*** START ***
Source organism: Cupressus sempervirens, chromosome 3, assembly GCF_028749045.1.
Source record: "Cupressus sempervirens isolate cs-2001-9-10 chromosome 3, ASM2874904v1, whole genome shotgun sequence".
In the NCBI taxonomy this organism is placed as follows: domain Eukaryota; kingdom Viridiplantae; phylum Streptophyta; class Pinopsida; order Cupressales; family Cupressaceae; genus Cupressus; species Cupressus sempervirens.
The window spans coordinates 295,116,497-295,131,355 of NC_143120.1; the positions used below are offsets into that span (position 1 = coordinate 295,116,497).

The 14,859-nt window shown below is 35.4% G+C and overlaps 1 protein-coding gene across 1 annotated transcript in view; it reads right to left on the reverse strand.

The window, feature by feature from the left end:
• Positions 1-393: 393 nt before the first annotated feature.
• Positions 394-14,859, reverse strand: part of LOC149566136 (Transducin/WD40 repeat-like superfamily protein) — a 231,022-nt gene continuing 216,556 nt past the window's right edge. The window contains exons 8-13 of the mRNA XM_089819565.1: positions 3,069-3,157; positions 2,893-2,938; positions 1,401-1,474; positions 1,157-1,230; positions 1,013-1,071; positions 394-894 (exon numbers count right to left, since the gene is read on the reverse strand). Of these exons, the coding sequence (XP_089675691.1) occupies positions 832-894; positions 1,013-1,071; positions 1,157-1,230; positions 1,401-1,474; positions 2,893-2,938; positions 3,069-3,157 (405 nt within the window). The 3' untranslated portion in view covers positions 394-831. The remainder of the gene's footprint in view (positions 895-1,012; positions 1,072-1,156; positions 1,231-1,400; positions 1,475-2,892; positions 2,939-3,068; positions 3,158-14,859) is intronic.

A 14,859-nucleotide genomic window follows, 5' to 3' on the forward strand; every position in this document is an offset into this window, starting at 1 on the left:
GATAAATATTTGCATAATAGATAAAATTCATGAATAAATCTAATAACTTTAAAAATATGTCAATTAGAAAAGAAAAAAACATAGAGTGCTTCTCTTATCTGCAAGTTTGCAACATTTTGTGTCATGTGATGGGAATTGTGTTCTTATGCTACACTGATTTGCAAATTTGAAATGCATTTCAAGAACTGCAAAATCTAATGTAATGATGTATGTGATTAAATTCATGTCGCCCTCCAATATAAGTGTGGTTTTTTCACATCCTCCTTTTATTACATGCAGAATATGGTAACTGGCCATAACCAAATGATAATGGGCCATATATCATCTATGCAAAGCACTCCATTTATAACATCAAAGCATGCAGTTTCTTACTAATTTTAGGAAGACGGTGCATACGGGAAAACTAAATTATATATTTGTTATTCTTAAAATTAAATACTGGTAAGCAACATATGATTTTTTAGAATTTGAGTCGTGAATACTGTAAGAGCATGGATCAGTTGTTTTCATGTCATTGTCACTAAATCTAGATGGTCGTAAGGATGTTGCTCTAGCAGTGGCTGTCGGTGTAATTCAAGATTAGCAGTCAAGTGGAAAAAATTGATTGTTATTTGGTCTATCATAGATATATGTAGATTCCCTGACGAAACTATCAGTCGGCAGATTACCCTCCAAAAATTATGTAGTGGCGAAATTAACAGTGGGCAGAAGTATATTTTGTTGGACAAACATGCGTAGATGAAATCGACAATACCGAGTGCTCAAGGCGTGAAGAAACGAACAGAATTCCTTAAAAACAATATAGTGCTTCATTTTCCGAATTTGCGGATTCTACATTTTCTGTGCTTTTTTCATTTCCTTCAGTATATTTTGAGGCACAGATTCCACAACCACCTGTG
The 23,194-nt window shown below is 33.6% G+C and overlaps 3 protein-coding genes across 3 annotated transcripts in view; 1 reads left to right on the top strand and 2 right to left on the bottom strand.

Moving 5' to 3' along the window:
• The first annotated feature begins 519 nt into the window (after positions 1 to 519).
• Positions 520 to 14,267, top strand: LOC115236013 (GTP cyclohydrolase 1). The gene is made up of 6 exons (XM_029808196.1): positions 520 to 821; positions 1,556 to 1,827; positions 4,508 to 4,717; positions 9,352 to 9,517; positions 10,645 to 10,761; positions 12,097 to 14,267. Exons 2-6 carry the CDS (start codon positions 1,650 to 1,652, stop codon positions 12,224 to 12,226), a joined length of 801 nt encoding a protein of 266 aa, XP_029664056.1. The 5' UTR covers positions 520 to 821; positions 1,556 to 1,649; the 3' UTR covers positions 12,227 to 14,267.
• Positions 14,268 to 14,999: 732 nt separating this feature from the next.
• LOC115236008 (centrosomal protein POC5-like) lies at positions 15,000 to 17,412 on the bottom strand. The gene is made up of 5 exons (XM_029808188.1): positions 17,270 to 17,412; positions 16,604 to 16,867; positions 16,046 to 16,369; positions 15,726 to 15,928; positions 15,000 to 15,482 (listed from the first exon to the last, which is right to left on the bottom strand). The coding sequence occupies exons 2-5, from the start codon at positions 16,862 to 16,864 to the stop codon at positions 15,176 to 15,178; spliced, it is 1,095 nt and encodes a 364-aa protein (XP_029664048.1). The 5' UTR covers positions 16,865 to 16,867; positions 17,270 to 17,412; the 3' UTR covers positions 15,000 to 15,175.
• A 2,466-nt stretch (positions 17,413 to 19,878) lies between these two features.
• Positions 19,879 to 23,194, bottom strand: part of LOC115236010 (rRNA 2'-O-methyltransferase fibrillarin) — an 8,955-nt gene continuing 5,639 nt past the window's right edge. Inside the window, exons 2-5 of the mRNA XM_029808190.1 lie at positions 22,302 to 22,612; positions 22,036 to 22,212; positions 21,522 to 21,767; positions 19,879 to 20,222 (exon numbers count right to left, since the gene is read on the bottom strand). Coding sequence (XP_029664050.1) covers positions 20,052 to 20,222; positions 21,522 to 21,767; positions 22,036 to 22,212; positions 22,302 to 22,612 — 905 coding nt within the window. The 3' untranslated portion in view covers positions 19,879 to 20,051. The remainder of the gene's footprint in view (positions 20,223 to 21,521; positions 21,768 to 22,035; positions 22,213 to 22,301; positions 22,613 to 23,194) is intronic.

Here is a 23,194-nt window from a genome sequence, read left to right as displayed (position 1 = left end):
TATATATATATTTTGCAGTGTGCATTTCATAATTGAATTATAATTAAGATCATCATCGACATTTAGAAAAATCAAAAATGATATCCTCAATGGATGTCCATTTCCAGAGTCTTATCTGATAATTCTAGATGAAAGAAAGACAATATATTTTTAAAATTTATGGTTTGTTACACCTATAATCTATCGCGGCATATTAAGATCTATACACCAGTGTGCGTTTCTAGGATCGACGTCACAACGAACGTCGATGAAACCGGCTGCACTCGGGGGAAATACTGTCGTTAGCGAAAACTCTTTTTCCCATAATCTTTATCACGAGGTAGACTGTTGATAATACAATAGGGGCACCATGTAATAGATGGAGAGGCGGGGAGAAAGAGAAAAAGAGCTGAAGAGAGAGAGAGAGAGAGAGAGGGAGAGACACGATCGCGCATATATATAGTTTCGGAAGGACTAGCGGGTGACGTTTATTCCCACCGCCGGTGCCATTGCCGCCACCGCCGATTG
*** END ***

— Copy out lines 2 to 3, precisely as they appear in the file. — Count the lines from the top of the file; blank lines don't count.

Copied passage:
Source record: "Cupressus sempervirens isolate cs-2001-9-10 chromosome 3, ASM2874904v1, whole genome shotgun sequence".
In the NCBI taxonomy this organism is placed as follows: domain Eukaryota; kingdom Viridiplantae; phylum Streptophyta; class Pinopsida; order Cupressales; family Cupressaceae; genus Cupressus; species Cupressus sempervirens.